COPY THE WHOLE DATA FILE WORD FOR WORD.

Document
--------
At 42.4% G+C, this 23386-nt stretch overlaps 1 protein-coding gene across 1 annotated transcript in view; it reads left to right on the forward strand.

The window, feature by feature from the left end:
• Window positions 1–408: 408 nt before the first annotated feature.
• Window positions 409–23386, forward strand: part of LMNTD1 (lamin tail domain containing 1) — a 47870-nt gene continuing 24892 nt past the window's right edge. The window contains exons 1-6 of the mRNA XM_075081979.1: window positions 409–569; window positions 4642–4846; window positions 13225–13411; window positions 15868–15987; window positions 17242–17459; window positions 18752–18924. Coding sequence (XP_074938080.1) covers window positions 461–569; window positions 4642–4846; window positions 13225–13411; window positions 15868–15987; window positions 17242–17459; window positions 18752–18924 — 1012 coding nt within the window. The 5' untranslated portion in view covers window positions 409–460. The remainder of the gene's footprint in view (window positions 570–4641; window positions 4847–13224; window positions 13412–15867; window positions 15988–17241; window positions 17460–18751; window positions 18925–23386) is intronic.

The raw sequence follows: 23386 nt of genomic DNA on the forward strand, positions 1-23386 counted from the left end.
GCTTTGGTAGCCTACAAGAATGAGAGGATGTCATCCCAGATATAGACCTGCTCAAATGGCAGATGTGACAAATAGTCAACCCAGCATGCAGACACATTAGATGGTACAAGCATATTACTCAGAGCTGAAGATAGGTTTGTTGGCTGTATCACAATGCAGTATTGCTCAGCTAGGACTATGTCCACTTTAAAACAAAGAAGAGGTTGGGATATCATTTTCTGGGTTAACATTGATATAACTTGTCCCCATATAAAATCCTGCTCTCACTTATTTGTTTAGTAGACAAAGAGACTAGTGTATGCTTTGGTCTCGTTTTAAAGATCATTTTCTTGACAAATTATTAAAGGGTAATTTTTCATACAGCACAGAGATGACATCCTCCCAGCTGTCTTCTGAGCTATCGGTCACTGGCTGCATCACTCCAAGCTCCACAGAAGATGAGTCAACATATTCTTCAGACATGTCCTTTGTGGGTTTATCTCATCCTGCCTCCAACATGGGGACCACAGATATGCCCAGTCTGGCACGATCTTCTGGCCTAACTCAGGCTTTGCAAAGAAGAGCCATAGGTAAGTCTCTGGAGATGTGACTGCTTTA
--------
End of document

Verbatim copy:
At 42.4% G+C, this 23386-nt stretch overlaps 1 protein-coding gene across 1 annotated transcript in view; it reads left to right on the forward strand.

The window, feature by feature from the left end:
• Window positions 1–408: 408 nt before the first annotated feature.
• Window positions 409–23386, forward strand: part of LMNTD1 (lamin tail domain containing 1) — a 47870-nt gene continuing 24892 nt past the window's right edge. The window contains exons 1-6 of the mRNA XM_075081979.1: window positions 409–569; window positions 4642–4846; window positions 13225–13411; window positions 15868–15987; window positions 17242–17459; window positions 18752–18924. Coding sequence (XP_074938080.1) covers window positions 461–569; window positions 4642–4846; window positions 13225–13411; window positions 15868–15987; window positions 17242–17459; window positions 18752–18924 — 1012 coding nt within the window. The 5' untranslated portion in view covers window positions 409–460. The remainder of the gene's footprint in view (window positions 570–4641; window positions 4847–13224; window positions 13412–15867; window positions 15988–17241; window positions 17460–18751; window positions 18925–23386) is intronic.

The raw sequence follows: 23386 nt of genomic DNA on the forward strand, positions 1-23386 counted from the left end.
GCTTTGGTAGCCTACAAGAATGAGAGGATGTCATCCCAGATATAGACCTGCTCAAATGGCAGATGTGACAAATAGTCAACCCAGCATGCAGACACATTAGATGGTACAAGCATATTACTCAGAGCTGAAGATAGGTTTGTTGGCTGTATCACAATGCAGTATTGCTCAGCTAGGACTATGTCCACTTTAAAACAAAGAAGAGGTTGGGATATCATTTTCTGGGTTAACATTGATATAACTTGTCCCCATATAAAATCCTGCTCTCACTTATTTGTTTAGTAGACAAAGAGACTAGTGTATGCTTTGGTCTCGTTTTAAAGATCATTTTCTTGACAAATTATTAAAGGGTAATTTTTCATACAGCACAGAGATGACATCCTCCCAGCTGTCTTCTGAGCTATCGGTCACTGGCTGCATCACTCCAAGCTCCACAGAAGATGAGTCAACATATTCTTCAGACATGTCCTTTGTGGGTTTATCTCATCCTGCCTCCAACATGGGGACCACAGATATGCCCAGTCTGGCACGATCTTCTGGCCTAACTCAGGCTTTGCAAAGAAGAGCCATAGGTAAGTCTCTGGAGATGTGACTGCTTTA